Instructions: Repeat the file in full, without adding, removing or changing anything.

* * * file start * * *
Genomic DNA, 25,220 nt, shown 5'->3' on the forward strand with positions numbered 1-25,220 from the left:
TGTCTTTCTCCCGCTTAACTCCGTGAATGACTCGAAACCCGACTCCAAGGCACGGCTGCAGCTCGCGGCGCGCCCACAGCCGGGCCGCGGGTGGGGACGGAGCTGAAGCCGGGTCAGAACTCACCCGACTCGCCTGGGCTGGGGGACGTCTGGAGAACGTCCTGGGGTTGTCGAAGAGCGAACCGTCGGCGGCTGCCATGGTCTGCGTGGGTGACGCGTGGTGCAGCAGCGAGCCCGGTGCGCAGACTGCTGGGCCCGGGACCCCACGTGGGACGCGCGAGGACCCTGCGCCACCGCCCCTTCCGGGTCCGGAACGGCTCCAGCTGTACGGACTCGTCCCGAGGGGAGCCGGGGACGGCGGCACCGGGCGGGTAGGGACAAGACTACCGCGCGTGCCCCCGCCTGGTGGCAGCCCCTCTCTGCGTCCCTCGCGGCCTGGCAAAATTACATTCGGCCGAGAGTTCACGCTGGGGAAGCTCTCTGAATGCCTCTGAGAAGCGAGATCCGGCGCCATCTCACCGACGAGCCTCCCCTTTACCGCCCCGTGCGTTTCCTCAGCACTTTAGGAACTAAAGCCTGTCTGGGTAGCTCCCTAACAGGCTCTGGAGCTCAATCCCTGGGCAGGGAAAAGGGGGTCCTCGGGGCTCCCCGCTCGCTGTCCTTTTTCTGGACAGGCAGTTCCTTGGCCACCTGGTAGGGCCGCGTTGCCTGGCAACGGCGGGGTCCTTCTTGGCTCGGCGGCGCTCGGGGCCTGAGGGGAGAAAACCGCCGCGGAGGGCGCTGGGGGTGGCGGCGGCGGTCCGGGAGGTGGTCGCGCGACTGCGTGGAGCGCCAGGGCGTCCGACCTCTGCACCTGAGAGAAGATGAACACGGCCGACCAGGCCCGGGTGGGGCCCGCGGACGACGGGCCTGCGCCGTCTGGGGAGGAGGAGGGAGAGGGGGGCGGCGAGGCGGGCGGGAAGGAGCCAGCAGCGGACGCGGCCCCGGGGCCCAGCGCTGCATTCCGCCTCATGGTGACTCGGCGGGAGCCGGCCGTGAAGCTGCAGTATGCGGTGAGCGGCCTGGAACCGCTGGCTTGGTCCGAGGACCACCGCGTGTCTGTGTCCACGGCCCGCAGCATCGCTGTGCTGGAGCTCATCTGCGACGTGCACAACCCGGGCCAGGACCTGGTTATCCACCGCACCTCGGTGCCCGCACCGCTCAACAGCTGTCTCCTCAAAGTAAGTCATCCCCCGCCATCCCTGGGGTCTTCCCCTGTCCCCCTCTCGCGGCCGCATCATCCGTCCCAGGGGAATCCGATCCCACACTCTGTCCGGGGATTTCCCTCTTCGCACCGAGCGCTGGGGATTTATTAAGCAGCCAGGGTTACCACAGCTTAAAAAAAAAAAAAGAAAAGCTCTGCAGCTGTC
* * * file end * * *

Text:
Genomic DNA, 25,220 nt, shown 5'->3' on the forward strand with positions numbered 1-25,220 from the left:
TGTCTTTCTCCCGCTTAACTCCGTGAATGACTCGAAACCCGACTCCAAGGCACGGCTGCAGCTCGCGGCGCGCCCACAGCCGGGCCGCGGGTGGGGACGGAGCTGAAGCCGGGTCAGAACTCACCCGACTCGCCTGGGCTGGGGGACGTCTGGAGAACGTCCTGGGGTTGTCGAAGAGCGAACCGTCGGCGGCTGCCATGGTCTGCGTGGGTGACGCGTGGTGCAGCAGCGAGCCCGGTGCGCAGACTGCTGGGCCCGGGACCCCACGTGGGACGCGCGAGGACCCTGCGCCACCGCCCCTTCCGGGTCCGGAACGGCTCCAGCTGTACGGACTCGTCCCGAGGGGAGCCGGGGACGGCGGCACCGGGCGGGTAGGGACAAGACTACCGCGCGTGCCCCCGCCTGGTGGCAGCCCCTCTCTGCGTCCCTCGCGGCCTGGCAAAATTACATTCGGCCGAGAGTTCACGCTGGGGAAGCTCTCTGAATGCCTCTGAGAAGCGAGATCCGGCGCCATCTCACCGACGAGCCTCCCCTTTACCGCCCCGTGCGTTTCCTCAGCACTTTAGGAACTAAAGCCTGTCTGGGTAGCTCCCTAACAGGCTCTGGAGCTCAATCCCTGGGCAGGGAAAAGGGGGTCCTCGGGGCTCCCCGCTCGCTGTCCTTTTTCTGGACAGGCAGTTCCTTGGCCACCTGGTAGGGCCGCGTTGCCTGGCAACGGCGGGGTCCTTCTTGGCTCGGCGGCGCTCGGGGCCTGAGGGGAGAAAACCGCCGCGGAGGGCGCTGGGGGTGGCGGCGGCGGTCCGGGAGGTGGTCGCGCGACTGCGTGGAGCGCCAGGGCGTCCGACCTCTGCACCTGAGAGAAGATGAACACGGCCGACCAGGCCCGGGTGGGGCCCGCGGACGACGGGCCTGCGCCGTCTGGGGAGGAGGAGGGAGAGGGGGGCGGCGAGGCGGGCGGGAAGGAGCCAGCAGCGGACGCGGCCCCGGGGCCCAGCGCTGCATTCCGCCTCATGGTGACTCGGCGGGAGCCGGCCGTGAAGCTGCAGTATGCGGTGAGCGGCCTGGAACCGCTGGCTTGGTCCGAGGACCACCGCGTGTCTGTGTCCACGGCCCGCAGCATCGCTGTGCTGGAGCTCATCTGCGACGTGCACAACCCGGGCCAGGACCTGGTTATCCACCGCACCTCGGTGCCCGCACCGCTCAACAGCTGTCTCCTCAAAGTAAGTCATCCCCCGCCATCCCTGGGGTCTTCCCCTGTCCCCCTCTCGCGGCCGCATCATCCGTCCCAGGGGAATCCGATCCCACACTCTGTCCGGGGATTTCCCTCTTCGCACCGAGCGCTGGGGATTTATTAAGCAGCCAGGGTTACCACAGCTTAAAAAAAAAAAAAGAAAAGCTCTGCAGCTGTC